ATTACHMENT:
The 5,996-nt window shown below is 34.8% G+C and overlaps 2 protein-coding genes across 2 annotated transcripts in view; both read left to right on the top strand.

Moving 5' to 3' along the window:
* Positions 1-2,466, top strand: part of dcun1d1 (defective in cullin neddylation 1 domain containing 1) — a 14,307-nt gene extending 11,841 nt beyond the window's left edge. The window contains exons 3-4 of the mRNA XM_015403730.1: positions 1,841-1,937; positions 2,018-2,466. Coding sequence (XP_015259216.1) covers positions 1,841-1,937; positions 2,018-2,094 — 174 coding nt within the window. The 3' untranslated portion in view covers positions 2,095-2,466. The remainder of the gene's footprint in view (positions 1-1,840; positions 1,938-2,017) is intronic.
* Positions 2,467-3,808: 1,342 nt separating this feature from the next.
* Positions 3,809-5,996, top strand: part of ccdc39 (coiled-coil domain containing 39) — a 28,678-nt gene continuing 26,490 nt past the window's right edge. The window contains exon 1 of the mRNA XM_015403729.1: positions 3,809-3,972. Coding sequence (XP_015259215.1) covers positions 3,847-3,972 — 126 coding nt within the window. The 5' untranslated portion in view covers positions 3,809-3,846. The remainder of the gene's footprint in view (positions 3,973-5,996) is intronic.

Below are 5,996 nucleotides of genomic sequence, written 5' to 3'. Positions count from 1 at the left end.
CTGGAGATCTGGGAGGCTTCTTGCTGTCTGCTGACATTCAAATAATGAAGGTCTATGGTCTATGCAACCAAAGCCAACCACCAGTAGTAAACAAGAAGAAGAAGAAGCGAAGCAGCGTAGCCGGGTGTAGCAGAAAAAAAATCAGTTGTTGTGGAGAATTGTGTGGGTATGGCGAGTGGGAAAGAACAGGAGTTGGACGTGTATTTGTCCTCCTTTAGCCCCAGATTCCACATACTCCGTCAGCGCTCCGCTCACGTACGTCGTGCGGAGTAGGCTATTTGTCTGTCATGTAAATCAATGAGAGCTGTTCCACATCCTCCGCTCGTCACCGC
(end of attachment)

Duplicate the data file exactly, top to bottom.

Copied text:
The 5,996-nt window shown below is 34.8% G+C and overlaps 2 protein-coding genes across 2 annotated transcripts in view; both read left to right on the top strand.

Moving 5' to 3' along the window:
* Positions 1-2,466, top strand: part of dcun1d1 (defective in cullin neddylation 1 domain containing 1) — a 14,307-nt gene extending 11,841 nt beyond the window's left edge. The window contains exons 3-4 of the mRNA XM_015403730.1: positions 1,841-1,937; positions 2,018-2,466. Coding sequence (XP_015259216.1) covers positions 1,841-1,937; positions 2,018-2,094 — 174 coding nt within the window. The 3' untranslated portion in view covers positions 2,095-2,466. The remainder of the gene's footprint in view (positions 1-1,840; positions 1,938-2,017) is intronic.
* Positions 2,467-3,808: 1,342 nt separating this feature from the next.
* Positions 3,809-5,996, top strand: part of ccdc39 (coiled-coil domain containing 39) — a 28,678-nt gene continuing 26,490 nt past the window's right edge. The window contains exon 1 of the mRNA XM_015403729.1: positions 3,809-3,972. Coding sequence (XP_015259215.1) covers positions 3,847-3,972 — 126 coding nt within the window. The 5' untranslated portion in view covers positions 3,809-3,846. The remainder of the gene's footprint in view (positions 3,973-5,996) is intronic.

Below are 5,996 nucleotides of genomic sequence, written 5' to 3'. Positions count from 1 at the left end.
CTGGAGATCTGGGAGGCTTCTTGCTGTCTGCTGACATTCAAATAATGAAGGTCTATGGTCTATGCAACCAAAGCCAACCACCAGTAGTAAACAAGAAGAAGAAGAAGCGAAGCAGCGTAGCCGGGTGTAGCAGAAAAAAAATCAGTTGTTGTGGAGAATTGTGTGGGTATGGCGAGTGGGAAAGAACAGGAGTTGGACGTGTATTTGTCCTCCTTTAGCCCCAGATTCCACATACTCCGTCAGCGCTCCGCTCACGTACGTCGTGCGGAGTAGGCTATTTGTCTGTCATGTAAATCAATGAGAGCTGTTCCACATCCTCCGCTCGTCACCGC